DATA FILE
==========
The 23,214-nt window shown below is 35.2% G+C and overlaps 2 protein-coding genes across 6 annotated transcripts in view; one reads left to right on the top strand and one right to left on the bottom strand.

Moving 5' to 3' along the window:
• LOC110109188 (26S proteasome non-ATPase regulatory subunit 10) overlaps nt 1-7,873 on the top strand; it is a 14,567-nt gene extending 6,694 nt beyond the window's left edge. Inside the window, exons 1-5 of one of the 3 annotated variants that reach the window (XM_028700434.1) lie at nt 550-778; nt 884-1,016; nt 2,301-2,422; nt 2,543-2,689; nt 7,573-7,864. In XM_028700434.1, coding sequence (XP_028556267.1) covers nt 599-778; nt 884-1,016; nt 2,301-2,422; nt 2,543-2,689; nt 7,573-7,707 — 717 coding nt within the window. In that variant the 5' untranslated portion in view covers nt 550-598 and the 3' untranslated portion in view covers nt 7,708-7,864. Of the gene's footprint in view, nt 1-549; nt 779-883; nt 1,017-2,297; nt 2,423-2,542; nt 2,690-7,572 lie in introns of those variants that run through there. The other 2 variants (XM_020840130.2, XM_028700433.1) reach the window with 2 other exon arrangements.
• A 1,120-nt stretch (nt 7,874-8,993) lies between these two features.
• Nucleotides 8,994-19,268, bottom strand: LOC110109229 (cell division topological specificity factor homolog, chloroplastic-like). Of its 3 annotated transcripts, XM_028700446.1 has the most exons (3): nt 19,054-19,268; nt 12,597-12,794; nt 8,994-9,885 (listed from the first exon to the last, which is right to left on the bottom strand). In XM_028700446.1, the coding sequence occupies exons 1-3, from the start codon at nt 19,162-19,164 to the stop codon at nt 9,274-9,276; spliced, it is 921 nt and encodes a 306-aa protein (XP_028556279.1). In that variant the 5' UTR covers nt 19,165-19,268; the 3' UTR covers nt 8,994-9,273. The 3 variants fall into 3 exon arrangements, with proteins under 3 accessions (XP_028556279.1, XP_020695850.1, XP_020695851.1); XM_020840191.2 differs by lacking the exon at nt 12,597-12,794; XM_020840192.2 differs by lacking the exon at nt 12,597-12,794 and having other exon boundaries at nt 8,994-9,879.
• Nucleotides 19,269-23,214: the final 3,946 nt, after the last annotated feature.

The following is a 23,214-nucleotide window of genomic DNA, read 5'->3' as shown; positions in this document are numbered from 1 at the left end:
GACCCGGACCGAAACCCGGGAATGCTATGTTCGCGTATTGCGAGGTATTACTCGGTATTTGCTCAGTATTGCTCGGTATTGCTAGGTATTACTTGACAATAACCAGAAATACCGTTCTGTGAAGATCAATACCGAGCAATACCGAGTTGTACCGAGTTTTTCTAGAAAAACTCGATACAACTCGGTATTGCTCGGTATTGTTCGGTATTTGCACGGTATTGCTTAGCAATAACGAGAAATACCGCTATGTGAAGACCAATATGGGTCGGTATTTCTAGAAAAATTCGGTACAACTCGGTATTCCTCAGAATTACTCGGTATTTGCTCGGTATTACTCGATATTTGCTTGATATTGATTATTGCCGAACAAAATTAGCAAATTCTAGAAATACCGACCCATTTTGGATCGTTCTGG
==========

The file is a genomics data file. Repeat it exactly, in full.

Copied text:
The 23,214-nt window shown below is 35.2% G+C and overlaps 2 protein-coding genes across 6 annotated transcripts in view; one reads left to right on the top strand and one right to left on the bottom strand.

Moving 5' to 3' along the window:
• LOC110109188 (26S proteasome non-ATPase regulatory subunit 10) overlaps nt 1-7,873 on the top strand; it is a 14,567-nt gene extending 6,694 nt beyond the window's left edge. Inside the window, exons 1-5 of one of the 3 annotated variants that reach the window (XM_028700434.1) lie at nt 550-778; nt 884-1,016; nt 2,301-2,422; nt 2,543-2,689; nt 7,573-7,864. In XM_028700434.1, coding sequence (XP_028556267.1) covers nt 599-778; nt 884-1,016; nt 2,301-2,422; nt 2,543-2,689; nt 7,573-7,707 — 717 coding nt within the window. In that variant the 5' untranslated portion in view covers nt 550-598 and the 3' untranslated portion in view covers nt 7,708-7,864. Of the gene's footprint in view, nt 1-549; nt 779-883; nt 1,017-2,297; nt 2,423-2,542; nt 2,690-7,572 lie in introns of those variants that run through there. The other 2 variants (XM_020840130.2, XM_028700433.1) reach the window with 2 other exon arrangements.
• A 1,120-nt stretch (nt 7,874-8,993) lies between these two features.
• Nucleotides 8,994-19,268, bottom strand: LOC110109229 (cell division topological specificity factor homolog, chloroplastic-like). Of its 3 annotated transcripts, XM_028700446.1 has the most exons (3): nt 19,054-19,268; nt 12,597-12,794; nt 8,994-9,885 (listed from the first exon to the last, which is right to left on the bottom strand). In XM_028700446.1, the coding sequence occupies exons 1-3, from the start codon at nt 19,162-19,164 to the stop codon at nt 9,274-9,276; spliced, it is 921 nt and encodes a 306-aa protein (XP_028556279.1). In that variant the 5' UTR covers nt 19,165-19,268; the 3' UTR covers nt 8,994-9,273. The 3 variants fall into 3 exon arrangements, with proteins under 3 accessions (XP_028556279.1, XP_020695850.1, XP_020695851.1); XM_020840191.2 differs by lacking the exon at nt 12,597-12,794; XM_020840192.2 differs by lacking the exon at nt 12,597-12,794 and having other exon boundaries at nt 8,994-9,879.
• Nucleotides 19,269-23,214: the final 3,946 nt, after the last annotated feature.

The following is a 23,214-nucleotide window of genomic DNA, read 5'->3' as shown; positions in this document are numbered from 1 at the left end:
GACCCGGACCGAAACCCGGGAATGCTATGTTCGCGTATTGCGAGGTATTACTCGGTATTTGCTCAGTATTGCTCGGTATTGCTAGGTATTACTTGACAATAACCAGAAATACCGTTCTGTGAAGATCAATACCGAGCAATACCGAGTTGTACCGAGTTTTTCTAGAAAAACTCGATACAACTCGGTATTGCTCGGTATTGTTCGGTATTTGCACGGTATTGCTTAGCAATAACGAGAAATACCGCTATGTGAAGACCAATATGGGTCGGTATTTCTAGAAAAATTCGGTACAACTCGGTATTCCTCAGAATTACTCGGTATTTGCTCGGTATTACTCGATATTTGCTTGATATTGATTATTGCCGAACAAAATTAGCAAATTCTAGAAATACCGACCCATTTTGGATCGTTCTGG